ArtNano (notes on Wordpress as a CMS)

8th February 2008 @ 3:26 pm
I recently finished helping out on the back-end of the NISE Network's ArtNano site for San Francisco's Exploratorium. Working on a 'straight-up' website is a rare departure for us at Stamen, but we're big fans of the Exploratorium and were delighted at the opportunity to work with them.

ArtNano: New Approaches for Visualizing the Nanoscale

The ArtNano site features contributions from several artists tasked with exploring the nanoscale. My favourites are Semiconductor's gorgeously glitchy 200 Nanowebbers video, Scott Snibbe's multi-scale Three Drops installation and Santiago Ortiz's Time Spiral. Also featured are artworks by Eric Heller, Victoria Vesna and Stephanie Maxwell.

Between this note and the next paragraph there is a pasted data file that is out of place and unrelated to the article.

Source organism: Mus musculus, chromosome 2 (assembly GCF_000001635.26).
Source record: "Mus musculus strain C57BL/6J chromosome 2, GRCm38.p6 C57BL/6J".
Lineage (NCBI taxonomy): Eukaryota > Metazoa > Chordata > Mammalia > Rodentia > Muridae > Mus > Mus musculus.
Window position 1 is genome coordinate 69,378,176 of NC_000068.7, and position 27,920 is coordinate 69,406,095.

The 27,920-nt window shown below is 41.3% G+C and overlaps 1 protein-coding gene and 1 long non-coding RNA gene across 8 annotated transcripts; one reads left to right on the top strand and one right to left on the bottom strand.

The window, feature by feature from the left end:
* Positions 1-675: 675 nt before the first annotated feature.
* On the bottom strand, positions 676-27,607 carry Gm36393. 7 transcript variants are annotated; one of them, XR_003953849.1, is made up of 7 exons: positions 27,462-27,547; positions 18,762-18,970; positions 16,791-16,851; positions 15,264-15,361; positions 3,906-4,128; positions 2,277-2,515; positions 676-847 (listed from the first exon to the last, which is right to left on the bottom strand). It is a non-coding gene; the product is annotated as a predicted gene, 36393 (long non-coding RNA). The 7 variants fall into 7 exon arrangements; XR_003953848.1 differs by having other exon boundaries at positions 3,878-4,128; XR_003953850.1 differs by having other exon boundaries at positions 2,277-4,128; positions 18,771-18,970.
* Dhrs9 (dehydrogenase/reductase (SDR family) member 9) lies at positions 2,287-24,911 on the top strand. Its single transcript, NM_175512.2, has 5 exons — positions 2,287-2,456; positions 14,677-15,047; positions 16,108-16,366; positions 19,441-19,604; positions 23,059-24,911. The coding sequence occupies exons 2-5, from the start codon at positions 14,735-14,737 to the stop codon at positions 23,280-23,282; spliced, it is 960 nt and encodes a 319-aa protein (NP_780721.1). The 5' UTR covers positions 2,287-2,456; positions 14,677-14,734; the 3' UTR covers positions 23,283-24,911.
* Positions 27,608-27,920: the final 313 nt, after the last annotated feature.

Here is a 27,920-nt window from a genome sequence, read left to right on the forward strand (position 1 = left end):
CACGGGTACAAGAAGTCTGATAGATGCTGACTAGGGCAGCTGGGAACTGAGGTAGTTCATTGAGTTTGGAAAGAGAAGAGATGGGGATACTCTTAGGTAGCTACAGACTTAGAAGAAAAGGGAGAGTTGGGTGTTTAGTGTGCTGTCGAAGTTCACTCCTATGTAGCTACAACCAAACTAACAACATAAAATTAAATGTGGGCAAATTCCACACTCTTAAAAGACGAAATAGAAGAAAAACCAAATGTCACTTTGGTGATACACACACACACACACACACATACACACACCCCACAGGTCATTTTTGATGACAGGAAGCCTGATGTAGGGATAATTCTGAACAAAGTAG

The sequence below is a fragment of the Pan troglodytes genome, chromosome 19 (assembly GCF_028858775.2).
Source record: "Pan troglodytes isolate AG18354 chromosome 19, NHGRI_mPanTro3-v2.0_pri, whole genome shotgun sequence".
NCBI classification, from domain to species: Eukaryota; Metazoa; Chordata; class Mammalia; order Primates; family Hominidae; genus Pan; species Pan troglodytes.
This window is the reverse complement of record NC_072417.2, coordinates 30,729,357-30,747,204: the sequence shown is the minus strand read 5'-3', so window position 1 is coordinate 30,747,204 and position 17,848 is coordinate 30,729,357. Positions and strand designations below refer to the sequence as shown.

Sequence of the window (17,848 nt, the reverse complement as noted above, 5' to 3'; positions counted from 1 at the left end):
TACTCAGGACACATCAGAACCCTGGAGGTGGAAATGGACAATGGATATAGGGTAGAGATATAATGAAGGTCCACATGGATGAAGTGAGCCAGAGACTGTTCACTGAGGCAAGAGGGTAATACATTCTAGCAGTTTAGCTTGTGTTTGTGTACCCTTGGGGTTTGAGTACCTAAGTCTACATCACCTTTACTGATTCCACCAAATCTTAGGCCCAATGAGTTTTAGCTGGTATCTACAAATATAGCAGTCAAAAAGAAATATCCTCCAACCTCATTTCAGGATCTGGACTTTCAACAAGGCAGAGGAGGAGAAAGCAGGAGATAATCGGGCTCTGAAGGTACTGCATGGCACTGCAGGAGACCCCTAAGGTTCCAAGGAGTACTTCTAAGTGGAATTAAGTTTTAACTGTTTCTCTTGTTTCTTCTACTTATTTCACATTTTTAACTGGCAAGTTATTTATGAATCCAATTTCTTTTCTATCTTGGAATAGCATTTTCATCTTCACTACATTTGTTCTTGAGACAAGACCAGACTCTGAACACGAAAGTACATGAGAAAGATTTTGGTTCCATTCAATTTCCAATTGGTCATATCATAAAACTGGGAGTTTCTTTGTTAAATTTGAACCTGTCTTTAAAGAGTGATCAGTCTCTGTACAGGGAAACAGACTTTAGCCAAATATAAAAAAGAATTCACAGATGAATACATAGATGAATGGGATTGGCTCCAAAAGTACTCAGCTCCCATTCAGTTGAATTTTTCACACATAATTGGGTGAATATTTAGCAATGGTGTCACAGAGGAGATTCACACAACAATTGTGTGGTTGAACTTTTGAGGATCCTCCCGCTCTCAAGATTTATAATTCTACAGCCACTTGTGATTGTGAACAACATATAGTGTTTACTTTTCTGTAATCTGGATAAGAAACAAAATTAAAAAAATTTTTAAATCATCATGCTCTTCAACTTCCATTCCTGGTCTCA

If you're interested in that sort of thing, read the full version of this post for some notes on using the Wordpress blog platform as a CMS for a small website project like ArtNano.

Notes on Wordpress as a CMS

The ArtNano site runs on Wordpress, which is famously easy to install if you have a common PHP and MySQL set-up, and produces nice well-formed pages by default. It also produces pretty URLs using mod_rewrite (so the ends of your links look/like/directories instead of ending with .php?p=blah) so long as you have that enabled, but commonly that takes some help from the server admin.